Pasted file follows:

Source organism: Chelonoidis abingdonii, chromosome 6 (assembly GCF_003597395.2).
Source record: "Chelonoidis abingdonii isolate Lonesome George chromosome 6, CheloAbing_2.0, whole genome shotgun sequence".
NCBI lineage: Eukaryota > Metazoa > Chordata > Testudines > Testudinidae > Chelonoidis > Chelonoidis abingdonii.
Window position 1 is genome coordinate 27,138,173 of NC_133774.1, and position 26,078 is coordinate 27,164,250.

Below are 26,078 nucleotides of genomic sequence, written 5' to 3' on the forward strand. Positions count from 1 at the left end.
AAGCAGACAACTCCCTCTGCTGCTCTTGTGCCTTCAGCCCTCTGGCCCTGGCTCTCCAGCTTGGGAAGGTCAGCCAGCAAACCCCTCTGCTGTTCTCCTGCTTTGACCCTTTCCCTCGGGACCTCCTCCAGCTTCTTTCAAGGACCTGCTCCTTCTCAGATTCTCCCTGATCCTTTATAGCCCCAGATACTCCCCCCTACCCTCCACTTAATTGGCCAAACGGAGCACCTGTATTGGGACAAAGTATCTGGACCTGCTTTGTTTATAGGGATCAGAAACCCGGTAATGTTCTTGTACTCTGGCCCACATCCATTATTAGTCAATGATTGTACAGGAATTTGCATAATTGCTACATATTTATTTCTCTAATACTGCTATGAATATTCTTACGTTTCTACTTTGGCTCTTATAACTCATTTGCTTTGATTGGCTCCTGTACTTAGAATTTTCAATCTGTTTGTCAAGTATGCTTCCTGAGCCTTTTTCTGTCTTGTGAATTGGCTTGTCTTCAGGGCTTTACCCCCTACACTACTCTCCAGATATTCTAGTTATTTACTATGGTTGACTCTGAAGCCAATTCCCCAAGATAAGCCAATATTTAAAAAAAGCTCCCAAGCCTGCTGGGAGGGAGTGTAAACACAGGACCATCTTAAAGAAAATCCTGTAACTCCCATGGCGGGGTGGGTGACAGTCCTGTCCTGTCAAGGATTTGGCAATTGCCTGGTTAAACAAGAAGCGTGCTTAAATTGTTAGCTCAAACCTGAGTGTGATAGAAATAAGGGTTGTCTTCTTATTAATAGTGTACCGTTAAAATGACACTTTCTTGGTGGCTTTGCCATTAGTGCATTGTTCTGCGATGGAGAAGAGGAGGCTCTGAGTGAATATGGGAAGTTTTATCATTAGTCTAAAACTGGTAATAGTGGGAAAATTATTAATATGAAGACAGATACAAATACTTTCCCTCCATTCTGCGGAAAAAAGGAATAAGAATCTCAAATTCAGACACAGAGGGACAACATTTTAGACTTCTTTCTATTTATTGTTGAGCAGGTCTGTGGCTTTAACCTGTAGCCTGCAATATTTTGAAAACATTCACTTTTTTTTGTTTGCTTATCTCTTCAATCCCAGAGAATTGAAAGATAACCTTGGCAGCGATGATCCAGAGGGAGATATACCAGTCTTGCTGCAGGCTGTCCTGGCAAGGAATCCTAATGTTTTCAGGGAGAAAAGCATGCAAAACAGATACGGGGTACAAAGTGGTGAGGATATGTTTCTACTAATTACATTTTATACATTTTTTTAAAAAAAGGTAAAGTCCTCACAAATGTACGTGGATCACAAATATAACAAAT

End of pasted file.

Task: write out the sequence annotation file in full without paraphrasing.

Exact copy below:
Source organism: Chelonoidis abingdonii, chromosome 6 (assembly GCF_003597395.2).
Source record: "Chelonoidis abingdonii isolate Lonesome George chromosome 6, CheloAbing_2.0, whole genome shotgun sequence".
NCBI lineage: Eukaryota > Metazoa > Chordata > Testudines > Testudinidae > Chelonoidis > Chelonoidis abingdonii.
Window position 1 is genome coordinate 27,138,173 of NC_133774.1, and position 26,078 is coordinate 27,164,250.

Below are 26,078 nucleotides of genomic sequence, written 5' to 3' on the forward strand. Positions count from 1 at the left end.
AAGCAGACAACTCCCTCTGCTGCTCTTGTGCCTTCAGCCCTCTGGCCCTGGCTCTCCAGCTTGGGAAGGTCAGCCAGCAAACCCCTCTGCTGTTCTCCTGCTTTGACCCTTTCCCTCGGGACCTCCTCCAGCTTCTTTCAAGGACCTGCTCCTTCTCAGATTCTCCCTGATCCTTTATAGCCCCAGATACTCCCCCCTACCCTCCACTTAATTGGCCAAACGGAGCACCTGTATTGGGACAAAGTATCTGGACCTGCTTTGTTTATAGGGATCAGAAACCCGGTAATGTTCTTGTACTCTGGCCCACATCCATTATTAGTCAATGATTGTACAGGAATTTGCATAATTGCTACATATTTATTTCTCTAATACTGCTATGAATATTCTTACGTTTCTACTTTGGCTCTTATAACTCATTTGCTTTGATTGGCTCCTGTACTTAGAATTTTCAATCTGTTTGTCAAGTATGCTTCCTGAGCCTTTTTCTGTCTTGTGAATTGGCTTGTCTTCAGGGCTTTACCCCCTACACTACTCTCCAGATATTCTAGTTATTTACTATGGTTGACTCTGAAGCCAATTCCCCAAGATAAGCCAATATTTAAAAAAAGCTCCCAAGCCTGCTGGGAGGGAGTGTAAACACAGGACCATCTTAAAGAAAATCCTGTAACTCCCATGGCGGGGTGGGTGACAGTCCTGTCCTGTCAAGGATTTGGCAATTGCCTGGTTAAACAAGAAGCGTGCTTAAATTGTTAGCTCAAACCTGAGTGTGATAGAAATAAGGGTTGTCTTCTTATTAATAGTGTACCGTTAAAATGACACTTTCTTGGTGGCTTTGCCATTAGTGCATTGTTCTGCGATGGAGAAGAGGAGGCTCTGAGTGAATATGGGAAGTTTTATCATTAGTCTAAAACTGGTAATAGTGGGAAAATTATTAATATGAAGACAGATACAAATACTTTCCCTCCATTCTGCGGAAAAAAGGAATAAGAATCTCAAATTCAGACACAGAGGGACAACATTTTAGACTTCTTTCTATTTATTGTTGAGCAGGTCTGTGGCTTTAACCTGTAGCCTGCAATATTTTGAAAACATTCACTTTTTTTTGTTTGCTTATCTCTTCAATCCCAGAGAATTGAAAGATAACCTTGGCAGCGATGATCCAGAGGGAGATATACCAGTCTTGCTGCAGGCTGTCCTGGCAAGGAATCCTAATGTTTTCAGGGAGAAAAGCATGCAAAACAGATACGGGGTACAAAGTGGTGAGGATATGTTTCTACTAATTACATTTTATACATTTTTTTAAAAAAAGGTAAAGTCCTCACAAATGTACGTGGATCACAAATATAACAAAT